When I was a workin horse, which was for most of my life, I knew but one kind of saddle – the western saddle. I likely didn’t even know it was called a western saddle. It was just a saddle. And it was right good for distributin the weight of any cowboy’s hindquarters across my back while I worked.
Since I came to be a pleasure horse, which means to say a mostly retired horse, livin here on the County Island, I been learnin about all manner of different saddles and what’s called horse tack. There’s jumpin saddles, and flat saddles, and saddleseat saddles (ain’t all saddles got a seat?), and “all-purpose” saddles ‘cause I guess some saddles is too namby-pamby for all purposes, and ropin saddles, and show saddles, and barrel racin saddles, and trail saddles, and enough danged saddles to hurt a horse’s back just thinkin of ‘em.
And the bits! Danged if the County Island folk can’t just ride a horse in a good spade bit. They got snaffles, and kimberwickes, and bits that got the word “doctor” in front of ‘em such as a Dr. Bristol, like it’s some sorta fancy college-educated bit, and bitless bridles, which I’d call a halter, myself.
But the strangest saddle is what’s used for makin a horse prance around in circles. Now, prancin is officially called “dressage,” or so I am told by my horse-buddies Coors and Coors Light, and dressage is a word from the French folks that means “trainin.” I don’t know why the French always got to put on airs like that. But prancin in circles is what it is. I like to call things plainly. And apparently prancey horses can’t be broke and trained like normal horses, in a normal amount of time, on account of such trainin bein “special.”
I been learnin how to make my talkin what’s called ironic by puttin my words in “quotes.”
Now, don’t get me wrong. My life on the County Island has been mostly good despite what you may sometimes hear, and definitely better than life on the ranch in lots of ways. For instance, here, the horses all have bucket time, every day. And even the bute here tastes like candy, with orange or peppermint or apple flavorin.
But the County Island once suffered through a spell I call the Dark Time, which was when Original Coors first done hurt his hooves and was unable to prance, and before we got Coors Light to keep the bucket gal busy, prancin-wise.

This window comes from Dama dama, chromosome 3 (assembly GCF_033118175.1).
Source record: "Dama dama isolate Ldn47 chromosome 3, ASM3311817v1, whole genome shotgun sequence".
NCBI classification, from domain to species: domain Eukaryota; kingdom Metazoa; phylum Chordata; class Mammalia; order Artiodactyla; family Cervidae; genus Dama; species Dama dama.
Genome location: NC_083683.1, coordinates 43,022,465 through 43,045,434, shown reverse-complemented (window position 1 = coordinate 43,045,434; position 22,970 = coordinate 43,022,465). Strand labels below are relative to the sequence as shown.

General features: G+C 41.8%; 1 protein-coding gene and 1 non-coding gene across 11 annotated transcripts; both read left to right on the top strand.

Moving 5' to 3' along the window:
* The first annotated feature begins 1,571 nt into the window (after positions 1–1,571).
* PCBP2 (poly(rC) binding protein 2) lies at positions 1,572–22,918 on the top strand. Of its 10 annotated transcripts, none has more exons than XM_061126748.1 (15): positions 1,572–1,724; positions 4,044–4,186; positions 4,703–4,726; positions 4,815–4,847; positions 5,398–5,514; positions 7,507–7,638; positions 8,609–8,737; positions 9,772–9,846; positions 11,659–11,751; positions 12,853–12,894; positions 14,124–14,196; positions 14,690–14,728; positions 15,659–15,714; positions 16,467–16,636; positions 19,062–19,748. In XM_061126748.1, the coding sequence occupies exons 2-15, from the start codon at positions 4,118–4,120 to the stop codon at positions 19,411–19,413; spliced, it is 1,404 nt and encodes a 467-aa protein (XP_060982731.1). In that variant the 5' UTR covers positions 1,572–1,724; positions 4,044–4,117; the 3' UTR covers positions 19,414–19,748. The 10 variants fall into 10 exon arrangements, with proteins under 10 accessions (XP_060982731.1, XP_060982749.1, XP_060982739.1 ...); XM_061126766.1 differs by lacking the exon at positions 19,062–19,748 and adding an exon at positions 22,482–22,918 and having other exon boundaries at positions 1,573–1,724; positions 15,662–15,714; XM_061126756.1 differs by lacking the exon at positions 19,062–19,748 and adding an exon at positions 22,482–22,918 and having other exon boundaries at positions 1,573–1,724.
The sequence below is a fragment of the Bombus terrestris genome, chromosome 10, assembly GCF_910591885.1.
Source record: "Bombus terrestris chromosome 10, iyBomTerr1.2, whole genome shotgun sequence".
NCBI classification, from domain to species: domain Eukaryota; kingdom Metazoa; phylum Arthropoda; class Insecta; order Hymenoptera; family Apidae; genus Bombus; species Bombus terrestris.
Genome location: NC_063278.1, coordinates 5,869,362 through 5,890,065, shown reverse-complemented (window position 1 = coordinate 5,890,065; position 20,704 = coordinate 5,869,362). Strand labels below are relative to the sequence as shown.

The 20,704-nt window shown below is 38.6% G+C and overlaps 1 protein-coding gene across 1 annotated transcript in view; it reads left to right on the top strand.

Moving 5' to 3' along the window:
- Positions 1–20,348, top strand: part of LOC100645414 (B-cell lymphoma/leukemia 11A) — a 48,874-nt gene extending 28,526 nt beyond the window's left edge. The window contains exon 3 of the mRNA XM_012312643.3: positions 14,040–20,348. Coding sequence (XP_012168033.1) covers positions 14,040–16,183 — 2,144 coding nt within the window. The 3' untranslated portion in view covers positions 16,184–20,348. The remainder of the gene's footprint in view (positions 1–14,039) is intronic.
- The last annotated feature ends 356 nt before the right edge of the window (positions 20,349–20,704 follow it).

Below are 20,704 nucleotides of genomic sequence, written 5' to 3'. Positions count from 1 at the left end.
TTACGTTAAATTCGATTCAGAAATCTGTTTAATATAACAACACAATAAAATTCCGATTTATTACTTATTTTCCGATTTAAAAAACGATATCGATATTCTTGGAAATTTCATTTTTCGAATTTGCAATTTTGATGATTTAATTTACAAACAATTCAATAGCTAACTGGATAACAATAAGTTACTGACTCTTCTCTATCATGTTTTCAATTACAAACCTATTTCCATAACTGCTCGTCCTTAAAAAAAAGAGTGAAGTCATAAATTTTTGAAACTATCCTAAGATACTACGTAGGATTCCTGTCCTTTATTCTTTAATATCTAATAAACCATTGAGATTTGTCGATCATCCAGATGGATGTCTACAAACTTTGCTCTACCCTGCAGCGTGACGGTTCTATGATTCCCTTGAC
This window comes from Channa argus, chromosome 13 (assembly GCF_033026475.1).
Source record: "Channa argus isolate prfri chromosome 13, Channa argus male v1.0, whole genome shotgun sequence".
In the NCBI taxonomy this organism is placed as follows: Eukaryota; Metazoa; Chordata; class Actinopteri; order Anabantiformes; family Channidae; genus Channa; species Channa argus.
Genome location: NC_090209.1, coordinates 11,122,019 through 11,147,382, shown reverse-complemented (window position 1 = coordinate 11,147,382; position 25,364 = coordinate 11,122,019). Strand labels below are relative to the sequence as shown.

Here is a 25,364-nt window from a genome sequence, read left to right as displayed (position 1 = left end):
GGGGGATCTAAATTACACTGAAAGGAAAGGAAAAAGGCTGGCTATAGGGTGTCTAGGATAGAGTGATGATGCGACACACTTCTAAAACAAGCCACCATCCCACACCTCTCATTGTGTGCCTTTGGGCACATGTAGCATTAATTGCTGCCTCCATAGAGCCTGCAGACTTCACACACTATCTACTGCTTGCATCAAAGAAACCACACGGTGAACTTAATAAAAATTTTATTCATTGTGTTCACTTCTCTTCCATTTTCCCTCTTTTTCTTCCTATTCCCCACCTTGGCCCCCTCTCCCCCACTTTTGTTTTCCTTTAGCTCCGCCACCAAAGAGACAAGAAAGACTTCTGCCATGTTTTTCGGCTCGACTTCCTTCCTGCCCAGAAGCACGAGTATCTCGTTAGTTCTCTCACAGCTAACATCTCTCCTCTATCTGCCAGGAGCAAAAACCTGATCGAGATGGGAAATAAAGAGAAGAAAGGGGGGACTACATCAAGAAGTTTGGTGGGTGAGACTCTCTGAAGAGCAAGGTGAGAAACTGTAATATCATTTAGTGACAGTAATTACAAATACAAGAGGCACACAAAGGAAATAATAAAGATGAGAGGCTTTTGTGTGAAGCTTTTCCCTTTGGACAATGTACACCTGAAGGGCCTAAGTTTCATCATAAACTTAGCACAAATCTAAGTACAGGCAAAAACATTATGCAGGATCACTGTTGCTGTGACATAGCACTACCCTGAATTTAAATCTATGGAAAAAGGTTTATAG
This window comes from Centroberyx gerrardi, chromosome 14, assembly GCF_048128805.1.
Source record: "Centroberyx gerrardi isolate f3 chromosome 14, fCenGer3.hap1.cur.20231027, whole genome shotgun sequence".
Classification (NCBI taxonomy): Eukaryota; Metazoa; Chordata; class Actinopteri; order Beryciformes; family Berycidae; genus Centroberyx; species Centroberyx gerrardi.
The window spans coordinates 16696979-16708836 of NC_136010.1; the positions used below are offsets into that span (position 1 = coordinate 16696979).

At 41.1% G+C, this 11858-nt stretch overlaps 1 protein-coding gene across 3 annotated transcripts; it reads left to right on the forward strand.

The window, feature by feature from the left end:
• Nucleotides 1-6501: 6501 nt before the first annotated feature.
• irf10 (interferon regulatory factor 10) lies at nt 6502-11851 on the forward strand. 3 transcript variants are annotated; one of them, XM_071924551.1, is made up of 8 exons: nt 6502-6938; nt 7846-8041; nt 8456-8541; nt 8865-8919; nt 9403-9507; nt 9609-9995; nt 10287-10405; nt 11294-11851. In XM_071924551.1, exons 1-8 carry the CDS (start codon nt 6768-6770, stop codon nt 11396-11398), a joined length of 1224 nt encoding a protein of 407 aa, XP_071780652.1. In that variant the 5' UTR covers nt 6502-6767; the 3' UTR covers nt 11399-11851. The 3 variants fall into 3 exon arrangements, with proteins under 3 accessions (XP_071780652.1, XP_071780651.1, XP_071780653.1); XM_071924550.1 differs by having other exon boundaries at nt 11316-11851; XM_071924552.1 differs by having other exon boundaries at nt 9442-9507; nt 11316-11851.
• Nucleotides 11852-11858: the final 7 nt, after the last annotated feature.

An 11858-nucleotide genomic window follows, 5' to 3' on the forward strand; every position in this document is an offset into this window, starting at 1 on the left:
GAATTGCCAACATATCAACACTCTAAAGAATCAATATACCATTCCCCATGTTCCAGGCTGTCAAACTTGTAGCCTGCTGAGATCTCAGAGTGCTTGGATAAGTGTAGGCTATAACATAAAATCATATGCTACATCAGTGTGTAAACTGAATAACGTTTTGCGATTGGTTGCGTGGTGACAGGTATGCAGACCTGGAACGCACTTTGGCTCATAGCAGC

Durin the Dark Time, the bucket gal got a notion that maybe, just maybe, she’d prance me.
It started simply, with her proposin the notion to me of not only the one lead I already knew (my left one), but two leads at the lope, one for each direction of travel. I went along with that, ‘cause I had to agree it was a right smart idea, serving to keep a horse’s body in better balance. In fact, I liked my new-found right lead so much and was so pleased when the bucket gal would pat me and fuss over how danged good I was at it, I started usin my right lead for lopin to the left, too, just to hear her tell me again what a special, wonderful horse I was. But it didn’t take me long to ascertain she meant one cue for the left, and another for the right. Plus all ya really got to do to get me lopin is smack your lips and make what’s called a kissin sound.
But don’t ever try kissin me on the muzzle, ya hear? That ain’t right. I don’t know why a person would ever want to do that to a horse, no matter how cute our noses are, but the County Island women-folk seem to enjoy cooin at us and tryin to pet our noses and kiss at ‘em. Y’all need to stop that.
So, it didn’t last long, the Dark Time. But it lasted long enough.
Next up was circlin. I learned about circlin way back on the ranch when I was a greenhorn, to make a circle around cattle to keep ‘em together or to cut and sort ‘em. But danged if prancin doesn’t have to complicate somethin as simple as a makin a circle.
And before we could even get to makin circle after danged circle, I had to be “warmed up.” Ain’t a horse warm to begin with? I figured maybe it had somethin to do again with horses that got some kind of special warm blood which I learned of when I first came to the County Island. Coors and Coors Light tried to tell me this was to make me limber in my body, and limber in my mind so I’d be ready to start the prancin. To which point I had to ask ‘em both, ain’t you ready to ride the second you get saddled up, like normal horses? And as soon as your rider’s butt hits your saddle, you got to start mindin what they tell you, so frankly, I never did buy into the notion of a warm-up.
And then there’s “makin contact with the bit.” Where to even start… The bit is already makin contact with my mouth, dammit. Again, ain’t that enough? I’ve already pontificated elsewhere about “walk breaks” and other foolishness and walkin “on” the bit. I am grateful our bucket gal realized this was somethin I did not need to know any more about, this “contact.” It’s contrary to the way a workin horse is wired.
So, as you can see, I have now done learned all the basics of fancy French dressage prancin, and I got to say, that’s more than this old ranch horse ever cared to know. I don’t know why it takes the prancified horses years to get it down pat, when it seems to me like nothin more than what I learned when I was a colt, only kinda fussier and more bothersome, with too many made-up people-rules attached to it.
Mercifully, our bucket gal, in another tiny flash of wisdom, realized I’m broke well enough exactly the way I am and went and got herself Coors Light to pester with it. Now I get to hang back in the shade and point and laugh at the two of ‘em prancin around in circles, which is exactly the way it ought to be around here.